Poverty or Propaganda?

Discussion in 'Economy' started by PoliticalChic, Aug 19, 2012.

  1. PoliticalChic

    PoliticalChic Diamond Member

    Oct 6, 2008
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    Brooklyn, NY
    1.The Census Bureau represents about 30% of the black population as poor. But poverty of today differs from poverty of yesteryear. Not material poverty, but behavioral or spiritual poverty. The former is a money measure, defined as $20,444 for an urban family of four. The latter refers to conduct and values that prevent the development of healthy families, a work ethic, and self-sufficiency.

    a. The absence of those values virtually guarantees pathological lifestyles that include drug and alcohol addictions, crime, violence, incarceration, illegitimacy, single-parent households, dependency, and erosion of any work ethic.
    Walter E. Williams, "Race & Economics," chapter one.

    2. Material poverty is hardly an issue....certainly not as far as food.

    a. “As Table P shows, consumption of essential vitamins and minerals among both high- and low-income pre- school children also generally exceed USDA standards, often by more than 50 percent.”
    "Food Fight", by Robert Rector, Policy Review, September 1991, pp. 38-43

    b. “For most Americans, the word “poverty” suggests near destitution: an inability to provide nutritious food, clothing, and reasonable shelter for one’s family. However, only a small number of the 46 million persons classified as “poor” by the Census Bureau fit that description. 96 percent of poor parents stated that their children were never hungry at any time during the year because they could not afford food.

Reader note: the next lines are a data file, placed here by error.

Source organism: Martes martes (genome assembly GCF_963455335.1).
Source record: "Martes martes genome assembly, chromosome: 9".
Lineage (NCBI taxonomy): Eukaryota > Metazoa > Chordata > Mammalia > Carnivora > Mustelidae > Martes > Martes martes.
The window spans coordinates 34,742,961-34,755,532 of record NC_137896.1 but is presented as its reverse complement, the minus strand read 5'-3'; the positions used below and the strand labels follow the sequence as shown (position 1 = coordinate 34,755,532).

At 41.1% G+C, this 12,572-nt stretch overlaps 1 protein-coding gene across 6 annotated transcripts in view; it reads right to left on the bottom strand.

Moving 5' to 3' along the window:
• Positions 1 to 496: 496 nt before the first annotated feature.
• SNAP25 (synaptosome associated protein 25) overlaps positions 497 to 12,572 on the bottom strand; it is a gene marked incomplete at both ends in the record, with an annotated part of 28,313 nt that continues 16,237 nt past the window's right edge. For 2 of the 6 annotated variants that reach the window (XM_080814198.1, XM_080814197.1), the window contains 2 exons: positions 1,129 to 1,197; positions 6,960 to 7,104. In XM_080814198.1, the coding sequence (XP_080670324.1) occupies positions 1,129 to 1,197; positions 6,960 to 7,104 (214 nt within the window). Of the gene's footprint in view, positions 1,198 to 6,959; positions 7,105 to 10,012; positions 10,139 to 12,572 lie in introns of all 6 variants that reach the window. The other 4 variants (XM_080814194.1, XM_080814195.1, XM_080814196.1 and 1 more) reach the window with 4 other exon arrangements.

c. 83 percent of poor families reported having enough food to eat.

    d. 82 percent of poor adults reported never being hungry at any time in the prior year due to lack of money for food.”
    Understanding Poverty in the United States: Poverty USA

    3. Money measures of poverty seriously understate income, because they omit in-kind transfers, such as food stamps, medical and housing assistance.

    a. “For example, the poor tend to underreport income to the Census, perhaps because they fear it will be reported to the IRS. Consequently, Census figures on income relative to spending indicate that the poor spend $1.94 for every dollar of reported income.” Casualties of the War on Poverty | The Freeman | Ideas On Liberty

    You got some 'splainin' to do, Lucy.
    Last edited: Aug 19, 2012

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